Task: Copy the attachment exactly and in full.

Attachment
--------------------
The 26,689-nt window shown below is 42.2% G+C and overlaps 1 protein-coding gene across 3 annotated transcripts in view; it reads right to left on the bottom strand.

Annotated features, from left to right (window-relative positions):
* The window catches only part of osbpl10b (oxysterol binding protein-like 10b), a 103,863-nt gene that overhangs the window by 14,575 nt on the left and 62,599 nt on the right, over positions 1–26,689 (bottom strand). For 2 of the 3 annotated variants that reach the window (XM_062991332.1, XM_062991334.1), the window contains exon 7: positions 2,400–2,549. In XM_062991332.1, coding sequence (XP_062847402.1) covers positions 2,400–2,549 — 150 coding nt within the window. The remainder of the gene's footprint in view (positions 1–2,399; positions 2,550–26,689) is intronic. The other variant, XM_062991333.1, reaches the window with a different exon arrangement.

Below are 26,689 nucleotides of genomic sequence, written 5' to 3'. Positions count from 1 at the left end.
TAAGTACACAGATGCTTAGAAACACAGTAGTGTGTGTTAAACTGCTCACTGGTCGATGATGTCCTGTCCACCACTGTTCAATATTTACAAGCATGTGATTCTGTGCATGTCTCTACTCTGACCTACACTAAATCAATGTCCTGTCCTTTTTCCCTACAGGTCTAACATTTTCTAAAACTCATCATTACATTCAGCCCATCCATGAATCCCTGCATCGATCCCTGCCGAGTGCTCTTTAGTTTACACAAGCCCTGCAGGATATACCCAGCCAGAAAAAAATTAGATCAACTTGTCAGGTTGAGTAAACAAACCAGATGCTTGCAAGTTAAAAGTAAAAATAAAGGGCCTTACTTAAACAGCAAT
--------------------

The 26,689-nt window shown below is 42.2% G+C and overlaps 1 protein-coding gene across 3 annotated transcripts in view; it reads right to left on the bottom strand.

Annotated features, from left to right (window-relative positions):
* The window catches only part of osbpl10b (oxysterol binding protein-like 10b), a 103,863-nt gene that overhangs the window by 14,575 nt on the left and 62,599 nt on the right, over positions 1–26,689 (bottom strand). For 2 of the 3 annotated variants that reach the window (XM_062991332.1, XM_062991334.1), the window contains exon 7: positions 2,400–2,549. In XM_062991332.1, coding sequence (XP_062847402.1) covers positions 2,400–2,549 — 150 coding nt within the window. The remainder of the gene's footprint in view (positions 1–2,399; positions 2,550–26,689) is intronic. The other variant, XM_062991333.1, reaches the window with a different exon arrangement.

Below are 26,689 nucleotides of genomic sequence, written 5' to 3'. Positions count from 1 at the left end.
TAAGTACACAGATGCTTAGAAACACAGTAGTGTGTGTTAAACTGCTCACTGGTCGATGATGTCCTGTCCACCACTGTTCAATATTTACAAGCATGTGATTCTGTGCATGTCTCTACTCTGACCTACACTAAATCAATGTCCTGTCCTTTTTCCCTACAGGTCTAACATTTTCTAAAACTCATCATTACATTCAGCCCATCCATGAATCCCTGCATCGATCCCTGCCGAGTGCTCTTTAGTTTACACAAGCCCTGCAGGATATACCCAGCCAGAAAAAAATTAGATCAACTTGTCAGGTTGAGTAAACAAACCAGATGCTTGCAAGTTAAAAGTAAAAATAAAGGGCCTTACTTAAACAGCAAT